Before the first of December, we all rush out to the shops to find the ideal advent calendar for everyone on our list. These days, however, we have got so much more choice. From the incredibly luxurious beauty advent calendars for all the beauty junkies out there, to the magical calendars for kids filled with toys, crafts and chocolate, you’re guaranteed to find a design that suits each one of your loved ones. 

For the philanthropic festive fans, there is also the reverse advent calendar: instead of – or as well as – eating a piece of chocolate to countdown to Christmas, the idea is to put an item aside to donate to charity, or a food bank. We all know and love advent calendars, but when did we actually start the tradition of excitedly peeling back a window every morning to reveal what sits behind it?

The history of ‘Advent’

The word advent comes from the Latin prefix ‘ad-’ meaning ‘to’ and the root ‘venire’ meaning ‘come’. Derived from the Latin ‘adventus’, meaning ‘arrival’, the English word dates back to the 10th or 11th century. However, it wasn’t really used in English until the early 1940s.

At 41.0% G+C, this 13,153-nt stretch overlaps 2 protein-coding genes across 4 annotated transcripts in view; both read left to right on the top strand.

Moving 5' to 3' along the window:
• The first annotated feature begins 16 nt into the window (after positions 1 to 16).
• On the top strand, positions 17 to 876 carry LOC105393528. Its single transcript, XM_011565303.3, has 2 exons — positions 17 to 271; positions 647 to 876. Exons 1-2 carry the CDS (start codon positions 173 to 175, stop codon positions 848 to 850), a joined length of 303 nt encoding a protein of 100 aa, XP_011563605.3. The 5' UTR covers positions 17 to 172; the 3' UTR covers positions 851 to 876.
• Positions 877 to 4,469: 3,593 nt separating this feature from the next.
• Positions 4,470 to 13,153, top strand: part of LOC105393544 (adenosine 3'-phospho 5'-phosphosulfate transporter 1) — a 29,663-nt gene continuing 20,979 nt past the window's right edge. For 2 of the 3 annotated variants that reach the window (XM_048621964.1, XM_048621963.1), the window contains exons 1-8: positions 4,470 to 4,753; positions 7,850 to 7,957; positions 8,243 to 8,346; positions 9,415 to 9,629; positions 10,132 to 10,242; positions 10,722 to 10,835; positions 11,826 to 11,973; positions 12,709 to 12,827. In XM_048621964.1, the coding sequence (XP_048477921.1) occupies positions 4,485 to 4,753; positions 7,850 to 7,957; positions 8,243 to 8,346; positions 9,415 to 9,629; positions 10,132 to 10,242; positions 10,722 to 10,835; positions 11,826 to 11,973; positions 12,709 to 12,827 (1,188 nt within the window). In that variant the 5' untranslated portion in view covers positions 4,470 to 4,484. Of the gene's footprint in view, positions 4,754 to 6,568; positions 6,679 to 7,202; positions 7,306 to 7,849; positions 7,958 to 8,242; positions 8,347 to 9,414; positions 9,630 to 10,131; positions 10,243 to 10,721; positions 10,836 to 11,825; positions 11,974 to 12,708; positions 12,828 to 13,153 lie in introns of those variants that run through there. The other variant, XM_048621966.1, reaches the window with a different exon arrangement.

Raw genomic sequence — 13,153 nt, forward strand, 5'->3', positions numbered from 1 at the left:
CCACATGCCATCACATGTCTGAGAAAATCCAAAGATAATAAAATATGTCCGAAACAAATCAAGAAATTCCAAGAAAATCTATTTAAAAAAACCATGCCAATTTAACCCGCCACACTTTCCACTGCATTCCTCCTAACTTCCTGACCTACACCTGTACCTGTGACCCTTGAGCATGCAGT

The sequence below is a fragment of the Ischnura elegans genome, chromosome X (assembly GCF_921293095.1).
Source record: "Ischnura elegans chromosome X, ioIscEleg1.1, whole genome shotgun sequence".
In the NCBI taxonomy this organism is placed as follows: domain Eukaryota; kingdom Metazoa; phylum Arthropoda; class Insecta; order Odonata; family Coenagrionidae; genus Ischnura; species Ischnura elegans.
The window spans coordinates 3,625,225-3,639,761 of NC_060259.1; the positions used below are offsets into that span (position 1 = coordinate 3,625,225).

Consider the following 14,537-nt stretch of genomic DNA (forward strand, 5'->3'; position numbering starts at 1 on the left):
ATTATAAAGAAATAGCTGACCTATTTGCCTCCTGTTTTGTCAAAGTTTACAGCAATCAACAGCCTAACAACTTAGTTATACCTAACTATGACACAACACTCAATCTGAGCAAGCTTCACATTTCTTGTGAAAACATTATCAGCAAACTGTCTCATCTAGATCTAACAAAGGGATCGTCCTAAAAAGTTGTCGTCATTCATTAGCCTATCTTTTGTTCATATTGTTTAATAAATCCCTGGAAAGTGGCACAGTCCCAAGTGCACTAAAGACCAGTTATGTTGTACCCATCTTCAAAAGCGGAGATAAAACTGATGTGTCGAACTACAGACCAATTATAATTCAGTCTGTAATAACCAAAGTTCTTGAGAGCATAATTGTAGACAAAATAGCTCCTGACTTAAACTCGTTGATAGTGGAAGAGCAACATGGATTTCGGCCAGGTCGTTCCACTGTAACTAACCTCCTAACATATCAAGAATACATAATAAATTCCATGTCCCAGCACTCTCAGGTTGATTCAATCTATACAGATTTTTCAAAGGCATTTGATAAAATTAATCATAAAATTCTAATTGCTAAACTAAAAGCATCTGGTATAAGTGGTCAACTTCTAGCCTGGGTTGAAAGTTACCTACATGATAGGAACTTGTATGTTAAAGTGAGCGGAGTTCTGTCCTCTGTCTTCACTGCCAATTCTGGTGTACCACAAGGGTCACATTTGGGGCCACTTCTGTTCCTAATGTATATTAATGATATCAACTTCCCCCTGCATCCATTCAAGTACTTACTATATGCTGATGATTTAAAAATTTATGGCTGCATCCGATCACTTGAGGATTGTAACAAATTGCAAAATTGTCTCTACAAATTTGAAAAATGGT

For Christians, the most important day of the year is the birth of Christ, and they mark advent as the period of ‘coming toward’ this date. In late 19th century Germany, Lutherans made chalk marks on doors from December 1st until the 24th. This is where the idea of physically marking Advent has its roots. 

So, just where did the idea of combining this religious tradition with cardboard calendars come from?

There are two theories:

1. According to the Landesmuseum in Austria, the first calendar was produced in Hamburg in 1902 by a protestant book owner.

2. Many individuals claim that the first hand made one was created in Germany in the late 19th century for a small child, Gerhard Lang. It was claimed that Lang’s mother stuck small sweets to pieces of cardboard for him to eat in the run up to Christmas. When he grew up, he went into a partnership with his friend and they produced what is thought to be the first-ever printed calendar. 

After his own business came to an end, the idea had become so loved by other printing companies that they began to produce their own advent calendars. 

Around the Second World War, there was a paper shortage, and advent calendars could no longer be produced in the mass quantities. However, as things eased up, printed Richard Sellmer brought back the idea, and introduced them to kids in the western world. Since then, they have become a tradition we have all got to know and love.

Whether you’ll be tucking into a chocolate advent calendar this year or hoping for some glamorous beauty bits behind every door, enjoy your countdown to Christmas!

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